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Dec 2, 2012

Rabbanut Goes With New Digital QR Code Kashrut Certificates

The Rabbanut is busy finding ways to improve it's system of kashrut approval, with a new system that will make it more difficult to forge kashrut certificates.

The Rabbanut has created a new type of kashrut certificate in which the certificate consists of a QR code that can be scanned by a smartphone with internet access. The QR code will take the viewer to an image of the actual kashrut certificate on the Rabbanut website, along with all details regarding kashrut of the establishment.

The first placements of these new certificates was this past week in Ashdod. I heard heard it on the news on Friday morning, so I guess the first placements were on Thursday.

A sample of how it works is this QR code hanging in the restaurant...


and scanning that code leads one to this image of the certificate:

found at this URL.

The head of the Religious Council in Ashdod praised the new system and also said it gives them the ability, if it should be necessary, to publish warnings about places that will easily be distributed to the public.

The Rabbanut said that with the successful implementation in Ashdod, they plan to push out the program to other cities around Israel.
(source: Ashdod Net)

The only thing I don't understand is that if the certificate with the QR code will be replacing the normal certificate, and from now it will only be online, what will people without smartphones do regarding knowing the kashrut of a food establishment? And if the actual certificate will be hanging there as well, what's the point of the QR code? After an initial period of curiosity, I doubt people will bother scanning the QR codes if there is also a full certificate on display, so they won't notice the warnings that might be on the website. On the other hand, if there is only a QR code, how do they ensure people will actually bother to check the kashrut and not just assume it is ok because there is a QR code hanging there?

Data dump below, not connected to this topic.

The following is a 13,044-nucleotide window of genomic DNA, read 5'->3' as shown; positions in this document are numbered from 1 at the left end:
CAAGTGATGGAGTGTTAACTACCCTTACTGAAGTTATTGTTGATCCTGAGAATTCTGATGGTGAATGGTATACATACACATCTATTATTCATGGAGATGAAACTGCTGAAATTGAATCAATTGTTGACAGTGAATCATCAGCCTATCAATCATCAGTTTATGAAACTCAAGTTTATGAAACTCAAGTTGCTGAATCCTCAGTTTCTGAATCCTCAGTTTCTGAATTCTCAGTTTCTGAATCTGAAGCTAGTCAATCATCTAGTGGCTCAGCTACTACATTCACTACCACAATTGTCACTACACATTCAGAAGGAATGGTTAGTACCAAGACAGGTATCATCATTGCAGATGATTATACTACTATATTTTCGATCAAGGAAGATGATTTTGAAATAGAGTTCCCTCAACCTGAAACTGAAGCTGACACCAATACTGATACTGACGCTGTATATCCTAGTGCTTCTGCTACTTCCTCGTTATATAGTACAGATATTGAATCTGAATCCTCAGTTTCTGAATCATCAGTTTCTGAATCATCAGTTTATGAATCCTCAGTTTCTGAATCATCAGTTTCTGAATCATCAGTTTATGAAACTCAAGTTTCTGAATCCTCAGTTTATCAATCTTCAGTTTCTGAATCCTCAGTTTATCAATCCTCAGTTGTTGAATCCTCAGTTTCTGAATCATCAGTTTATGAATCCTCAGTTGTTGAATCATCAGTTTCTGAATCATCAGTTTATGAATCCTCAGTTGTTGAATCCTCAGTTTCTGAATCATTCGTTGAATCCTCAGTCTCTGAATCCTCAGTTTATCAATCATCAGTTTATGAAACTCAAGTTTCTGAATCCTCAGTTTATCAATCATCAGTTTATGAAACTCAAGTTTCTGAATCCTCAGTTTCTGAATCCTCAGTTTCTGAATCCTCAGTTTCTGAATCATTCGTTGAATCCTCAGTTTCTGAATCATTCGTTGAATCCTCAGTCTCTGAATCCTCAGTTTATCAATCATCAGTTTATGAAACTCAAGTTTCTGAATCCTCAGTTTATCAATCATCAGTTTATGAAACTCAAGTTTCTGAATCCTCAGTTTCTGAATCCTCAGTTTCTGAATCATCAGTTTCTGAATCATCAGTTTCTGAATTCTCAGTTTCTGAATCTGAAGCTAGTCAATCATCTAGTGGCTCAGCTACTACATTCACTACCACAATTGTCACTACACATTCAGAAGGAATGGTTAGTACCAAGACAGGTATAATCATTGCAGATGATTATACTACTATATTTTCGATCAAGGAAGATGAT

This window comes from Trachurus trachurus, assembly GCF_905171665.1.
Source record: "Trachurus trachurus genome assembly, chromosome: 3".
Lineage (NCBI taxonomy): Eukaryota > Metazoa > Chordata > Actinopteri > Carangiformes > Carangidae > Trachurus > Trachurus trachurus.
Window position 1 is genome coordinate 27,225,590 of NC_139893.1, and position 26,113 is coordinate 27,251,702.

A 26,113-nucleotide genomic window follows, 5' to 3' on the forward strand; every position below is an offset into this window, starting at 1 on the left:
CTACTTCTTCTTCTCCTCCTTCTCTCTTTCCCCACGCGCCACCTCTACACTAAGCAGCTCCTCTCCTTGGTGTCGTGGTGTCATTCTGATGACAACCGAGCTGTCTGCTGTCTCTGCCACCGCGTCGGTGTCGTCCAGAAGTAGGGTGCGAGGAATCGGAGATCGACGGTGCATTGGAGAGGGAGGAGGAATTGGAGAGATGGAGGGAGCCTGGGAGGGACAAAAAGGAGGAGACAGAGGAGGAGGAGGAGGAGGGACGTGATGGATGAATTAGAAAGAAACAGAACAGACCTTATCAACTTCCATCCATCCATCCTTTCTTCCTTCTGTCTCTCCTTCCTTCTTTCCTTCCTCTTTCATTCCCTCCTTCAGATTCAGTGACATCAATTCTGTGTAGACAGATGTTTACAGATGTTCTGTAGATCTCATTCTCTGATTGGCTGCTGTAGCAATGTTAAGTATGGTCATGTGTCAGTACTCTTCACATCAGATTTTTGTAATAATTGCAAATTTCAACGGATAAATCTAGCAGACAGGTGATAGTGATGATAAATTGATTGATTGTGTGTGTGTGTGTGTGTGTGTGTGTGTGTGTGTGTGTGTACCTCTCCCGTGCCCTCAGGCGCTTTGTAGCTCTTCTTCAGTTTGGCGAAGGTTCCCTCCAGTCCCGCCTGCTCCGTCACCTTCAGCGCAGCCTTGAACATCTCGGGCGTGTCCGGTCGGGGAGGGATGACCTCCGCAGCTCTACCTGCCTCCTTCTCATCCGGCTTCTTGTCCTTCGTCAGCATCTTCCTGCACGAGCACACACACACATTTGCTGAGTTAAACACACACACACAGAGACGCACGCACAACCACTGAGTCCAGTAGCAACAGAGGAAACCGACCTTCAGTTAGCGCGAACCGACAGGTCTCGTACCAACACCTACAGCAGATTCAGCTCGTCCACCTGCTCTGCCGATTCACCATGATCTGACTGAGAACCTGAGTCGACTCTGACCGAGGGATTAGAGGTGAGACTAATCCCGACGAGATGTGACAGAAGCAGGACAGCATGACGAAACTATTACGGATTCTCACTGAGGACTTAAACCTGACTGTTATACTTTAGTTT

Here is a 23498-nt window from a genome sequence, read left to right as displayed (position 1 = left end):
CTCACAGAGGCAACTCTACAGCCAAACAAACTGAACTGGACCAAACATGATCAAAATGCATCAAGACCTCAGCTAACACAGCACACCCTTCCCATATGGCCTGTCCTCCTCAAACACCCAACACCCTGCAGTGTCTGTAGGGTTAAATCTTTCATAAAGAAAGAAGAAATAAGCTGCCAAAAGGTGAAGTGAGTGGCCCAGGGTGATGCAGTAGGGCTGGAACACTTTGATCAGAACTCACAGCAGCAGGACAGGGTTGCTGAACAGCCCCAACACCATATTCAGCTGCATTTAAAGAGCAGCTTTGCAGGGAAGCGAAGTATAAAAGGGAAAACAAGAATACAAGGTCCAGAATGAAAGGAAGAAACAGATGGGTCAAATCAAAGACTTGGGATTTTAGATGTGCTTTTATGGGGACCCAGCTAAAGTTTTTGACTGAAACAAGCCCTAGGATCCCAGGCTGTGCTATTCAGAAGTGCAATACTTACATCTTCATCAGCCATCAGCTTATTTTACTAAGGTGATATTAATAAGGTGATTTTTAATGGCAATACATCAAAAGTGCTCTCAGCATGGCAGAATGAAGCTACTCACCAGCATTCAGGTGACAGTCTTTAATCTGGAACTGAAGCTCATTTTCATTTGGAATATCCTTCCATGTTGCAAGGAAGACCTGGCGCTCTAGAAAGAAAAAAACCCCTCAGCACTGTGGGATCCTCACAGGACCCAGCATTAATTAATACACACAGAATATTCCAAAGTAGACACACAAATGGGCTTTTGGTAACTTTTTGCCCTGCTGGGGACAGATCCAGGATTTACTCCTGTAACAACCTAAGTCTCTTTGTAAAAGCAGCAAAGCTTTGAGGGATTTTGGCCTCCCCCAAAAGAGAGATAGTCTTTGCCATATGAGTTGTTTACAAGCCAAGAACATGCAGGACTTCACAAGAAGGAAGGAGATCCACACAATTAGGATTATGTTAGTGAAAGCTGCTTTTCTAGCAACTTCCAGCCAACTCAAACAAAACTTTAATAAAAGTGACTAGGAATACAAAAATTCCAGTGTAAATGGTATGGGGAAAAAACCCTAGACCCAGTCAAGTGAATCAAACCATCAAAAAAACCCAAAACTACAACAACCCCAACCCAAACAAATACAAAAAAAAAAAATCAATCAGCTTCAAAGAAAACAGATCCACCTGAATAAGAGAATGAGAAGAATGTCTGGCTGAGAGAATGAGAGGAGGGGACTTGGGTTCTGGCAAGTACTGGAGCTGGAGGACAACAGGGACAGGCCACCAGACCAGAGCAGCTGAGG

I have seen in Bet Shemesh, already a few months ago, a QR code at the bottom of a kashrut certificate - though not as a replacement for the certificate.



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3 comments:

  1. I just think the irony is too delicious - you can only check if the restaurant is kosher if you don't have a kosher phone!

    ReplyDelete
  2. They need both the regular certificate along with the QR code. The reason the QR code is useful, is because there are stores that photocopy or forge a valid teuda, which wouldn't work with QR codes. Additionally, sometimes a store claims that the old certificate expired and they haven't gotten their new one yet.

    ReplyDelete
  3. First of all, it's simple to make a QR code. Anyone who would zerox a certificate can also make their own QR code (which would lead to their website with a photoshopped teudah), or just copy another legitimate QR code.

    Secondly, I don't see how this helps. It's nothing more than an extra step to get the teudah. A QR code on the teudah would at least be helpful - the webpage could include extra information like who the certificate is for, when it's valid from and till, if it's been renewed (how many times does a store owner say "yeah, I know it's expired, I just haven't hung up the new one yet"), when the last time the store was inspected was, etc etc.

    ReplyDelete

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